On the Beer Trail: Incredible Beer from...North Dakota?

On the Beer Trail

Exploring the country, beer by beer.

Editor's Note: Ethan Fixell tours the country as a comedian—and as a beer drinker. Can he sip a local beer in every state? Watch him try. Got a local brewery you want him to check out? Let Ethan know in the comments section.


[Illustration: Robyn Lee]



We love it. And you've voted. See which is the best American beer city.

There are only three active breweries in all of North Dakota, a state known for its strict distribution laws. Of those three, one is part of a chain that originated in Minnesota, another only contract brews, and the third is over 4 hours away from the city I would perform in. These details did not bode well for my trip to North Dakota.

But work is work, and I got up at 4 a.m. for a 6 a.m. flight. After arriving in Grand Forks, I spent the entire day waiting for my evening show in a creepy hotel room that may or may not have been the site of multiple homicides. To make matters worse, it turned out that the hosting university "forgot" to publicize their first ever Monday night show, so there were twelve people in attendance.


[Photo: Ethan Fixell]

When a show goes well, comedians celebrate with a beer. But when a show goes badly, a good beer is indispensable. Once, after bombing so terribly at a Jewish Federation in New Jersey that an old man actually stood to boo us in between bites of Gefilte fish, Dave and I polished off two 40s apiece. But all Grand Forks could offer us to soothe our blues at 10 p.m. was Bud Lite, Coors, and a whole lotta Fleischkuekle (meat pie...not my thing).

Our earliest escape options were 6:40 or 9 a.m. flights, on each of which only one seat remained. A coin flip determined that I would wake at 3:30 a.m. to attempt to get on the former, but by then it had sold out. Dave fared better than I, scoring the last ticket on the 9 a.m. flight. I would have to stay in North Dakota an extra day, biding my time on the set of multiple episodes of The First 48.

Thankfully, I caught a break at 8:15 a.m.: a seat on Dave's flight had opened up, and it was mine if I could get to the airport in twenty minutes. I hauled ass, and got home in time to watch The Bachelor with my girlfriend.

With my visit to North Dakota behind me, my greatest regret was that I didn't get to sample any local beer. Refusing to admit defeat, I placed a phone call to Todd Sattler, co-owner of native favorite Laughing Sun Brewing Co. Though the popular Bismarck brewery doesn't distribute, Todd generously agreed to hand-bottle and ship three of the current beers on tap at their pub for me to sample. I love this man.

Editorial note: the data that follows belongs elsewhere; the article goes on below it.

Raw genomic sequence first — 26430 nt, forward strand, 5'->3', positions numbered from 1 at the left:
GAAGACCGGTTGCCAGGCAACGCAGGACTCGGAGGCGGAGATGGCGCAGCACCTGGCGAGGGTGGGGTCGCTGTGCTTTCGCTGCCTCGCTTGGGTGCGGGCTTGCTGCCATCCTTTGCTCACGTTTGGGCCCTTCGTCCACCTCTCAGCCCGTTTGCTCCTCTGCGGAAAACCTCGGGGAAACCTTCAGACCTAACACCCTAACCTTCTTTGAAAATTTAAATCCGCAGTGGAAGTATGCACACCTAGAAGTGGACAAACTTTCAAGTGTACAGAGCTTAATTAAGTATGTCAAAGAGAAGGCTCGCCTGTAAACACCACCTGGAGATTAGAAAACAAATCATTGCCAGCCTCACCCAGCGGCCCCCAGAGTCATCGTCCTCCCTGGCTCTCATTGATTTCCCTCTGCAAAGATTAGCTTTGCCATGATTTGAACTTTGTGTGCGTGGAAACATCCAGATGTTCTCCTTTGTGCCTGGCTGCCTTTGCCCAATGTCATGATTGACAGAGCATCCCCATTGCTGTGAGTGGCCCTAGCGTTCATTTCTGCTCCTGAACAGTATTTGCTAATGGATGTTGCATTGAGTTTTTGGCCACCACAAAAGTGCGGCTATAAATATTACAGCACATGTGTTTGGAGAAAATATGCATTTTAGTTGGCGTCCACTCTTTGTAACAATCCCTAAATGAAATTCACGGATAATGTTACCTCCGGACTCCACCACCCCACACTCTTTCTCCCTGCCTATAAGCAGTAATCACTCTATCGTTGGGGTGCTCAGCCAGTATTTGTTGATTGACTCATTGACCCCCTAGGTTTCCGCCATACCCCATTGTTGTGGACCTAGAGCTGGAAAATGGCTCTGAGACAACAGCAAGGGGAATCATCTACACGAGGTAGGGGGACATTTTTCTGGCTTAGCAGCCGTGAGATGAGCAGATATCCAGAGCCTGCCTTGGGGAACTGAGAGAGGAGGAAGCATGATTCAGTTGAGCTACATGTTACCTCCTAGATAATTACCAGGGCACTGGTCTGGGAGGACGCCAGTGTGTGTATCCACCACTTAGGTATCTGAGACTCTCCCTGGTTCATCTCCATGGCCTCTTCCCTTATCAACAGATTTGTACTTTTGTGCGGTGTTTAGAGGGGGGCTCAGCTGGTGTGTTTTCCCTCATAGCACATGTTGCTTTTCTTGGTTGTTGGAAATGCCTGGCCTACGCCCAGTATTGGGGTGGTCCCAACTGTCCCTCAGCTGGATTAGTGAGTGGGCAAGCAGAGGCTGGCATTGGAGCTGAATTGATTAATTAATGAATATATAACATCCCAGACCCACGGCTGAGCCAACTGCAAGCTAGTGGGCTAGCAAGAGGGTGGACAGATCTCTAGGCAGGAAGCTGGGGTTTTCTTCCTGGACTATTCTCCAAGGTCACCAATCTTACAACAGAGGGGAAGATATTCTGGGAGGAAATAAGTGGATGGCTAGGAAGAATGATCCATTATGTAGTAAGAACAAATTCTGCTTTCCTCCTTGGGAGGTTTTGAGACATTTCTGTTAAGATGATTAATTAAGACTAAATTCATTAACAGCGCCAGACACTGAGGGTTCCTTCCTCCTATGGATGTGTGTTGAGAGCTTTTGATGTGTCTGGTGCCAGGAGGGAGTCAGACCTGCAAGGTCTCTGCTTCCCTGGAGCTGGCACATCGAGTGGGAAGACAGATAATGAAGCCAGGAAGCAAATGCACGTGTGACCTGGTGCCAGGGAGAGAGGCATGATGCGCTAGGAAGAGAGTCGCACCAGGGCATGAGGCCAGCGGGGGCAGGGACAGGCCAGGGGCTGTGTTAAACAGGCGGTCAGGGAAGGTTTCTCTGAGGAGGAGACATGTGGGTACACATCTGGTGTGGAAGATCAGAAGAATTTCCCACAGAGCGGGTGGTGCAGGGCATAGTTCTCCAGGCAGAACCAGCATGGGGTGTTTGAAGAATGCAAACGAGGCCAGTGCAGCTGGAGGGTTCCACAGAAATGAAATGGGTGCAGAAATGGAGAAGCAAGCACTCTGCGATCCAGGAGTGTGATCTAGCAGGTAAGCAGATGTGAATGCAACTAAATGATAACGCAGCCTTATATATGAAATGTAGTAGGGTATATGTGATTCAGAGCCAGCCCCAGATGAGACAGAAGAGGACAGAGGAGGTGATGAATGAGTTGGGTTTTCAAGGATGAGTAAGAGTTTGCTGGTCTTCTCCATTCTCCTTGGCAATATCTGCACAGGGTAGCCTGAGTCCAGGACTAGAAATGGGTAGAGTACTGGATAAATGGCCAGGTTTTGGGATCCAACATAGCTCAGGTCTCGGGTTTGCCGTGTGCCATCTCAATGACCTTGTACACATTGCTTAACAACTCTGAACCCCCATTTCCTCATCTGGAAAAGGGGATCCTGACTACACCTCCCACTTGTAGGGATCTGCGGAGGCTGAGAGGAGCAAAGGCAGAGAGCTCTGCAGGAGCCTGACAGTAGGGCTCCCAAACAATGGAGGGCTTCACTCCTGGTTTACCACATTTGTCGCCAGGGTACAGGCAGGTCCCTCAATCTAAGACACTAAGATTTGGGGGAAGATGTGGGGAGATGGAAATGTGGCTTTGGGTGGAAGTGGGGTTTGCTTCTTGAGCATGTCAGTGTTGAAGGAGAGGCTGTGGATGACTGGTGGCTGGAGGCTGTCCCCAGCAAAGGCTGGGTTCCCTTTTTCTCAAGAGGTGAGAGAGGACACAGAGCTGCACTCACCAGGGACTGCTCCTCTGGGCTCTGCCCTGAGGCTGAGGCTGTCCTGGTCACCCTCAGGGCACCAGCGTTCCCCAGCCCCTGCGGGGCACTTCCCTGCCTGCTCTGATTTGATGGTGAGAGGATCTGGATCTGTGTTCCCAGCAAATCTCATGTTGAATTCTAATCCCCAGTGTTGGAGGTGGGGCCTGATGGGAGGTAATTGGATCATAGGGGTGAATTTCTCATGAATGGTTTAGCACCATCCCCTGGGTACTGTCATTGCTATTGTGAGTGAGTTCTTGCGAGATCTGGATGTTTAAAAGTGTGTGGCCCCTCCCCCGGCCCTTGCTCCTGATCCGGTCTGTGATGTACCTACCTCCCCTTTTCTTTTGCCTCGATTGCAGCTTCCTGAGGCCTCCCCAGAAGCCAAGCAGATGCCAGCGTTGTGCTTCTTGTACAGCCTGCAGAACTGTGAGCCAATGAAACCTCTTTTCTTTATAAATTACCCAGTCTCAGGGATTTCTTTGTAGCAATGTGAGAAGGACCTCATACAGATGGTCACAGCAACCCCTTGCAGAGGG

When the soggy FedEx box arrived at my door, I wasted no time tearing it open like a kid at Christmas. "Yes," I shouted as I removed each unmarked bottle, "repent, North Dakota! Repent for the pain you have inflicted by permitting me to drink the sweet waters of your fertile plains!" A handwritten yellow slip served as my only guide for what each color coded bottlecap preserved.

First was the Black Shox Porter, a rich, chocolatey beer that smells like dessert, and tastes like roasted coffee. The hand bottled sample lacked much carbonation, but the flavors were so delicious, I wanted to pour it over ice cream. And my body.

Next was the Sinister Pear, a Belgian Golden Strong Ale. My girlfriend, not typically a beer drinker, stole the glass out of my hands while I was still pouring, attracted to its gorgeous golden hue and uniquely yeasty aroma. She gave the thumbs up sign. "It's strong," she said. At 8.5% ABV, Sinister Pear is dangerously seductive.

Finally, I got to work on Feast Like A Sultan, a beautiful, deeply amber colored IPA. The fresh, fruity scent was nearly intoxicating; the flavor was hoppy but balanced. I could drink this stuff all night. And I did.

I was impressed by how clean and straightforward all of Laughing Sun's beer was. I completely understood what the brewery was going for with each style, and they succeeded in every instance. If the brew tasted this good after traveling 1500 miles, I could only imagine how delicious it'd be coming from a fresh tap. I never thought I'd say this, but I can't wait to get back to North Dakota.

About the Author: Ethan Fixell is a writer and comedian from New York City best known as one half of comic "dating coach" duo Dave and Ethan. He is also the creator and editor of ActualConversation.com. For more on Ethan, visit EthanFixell.com.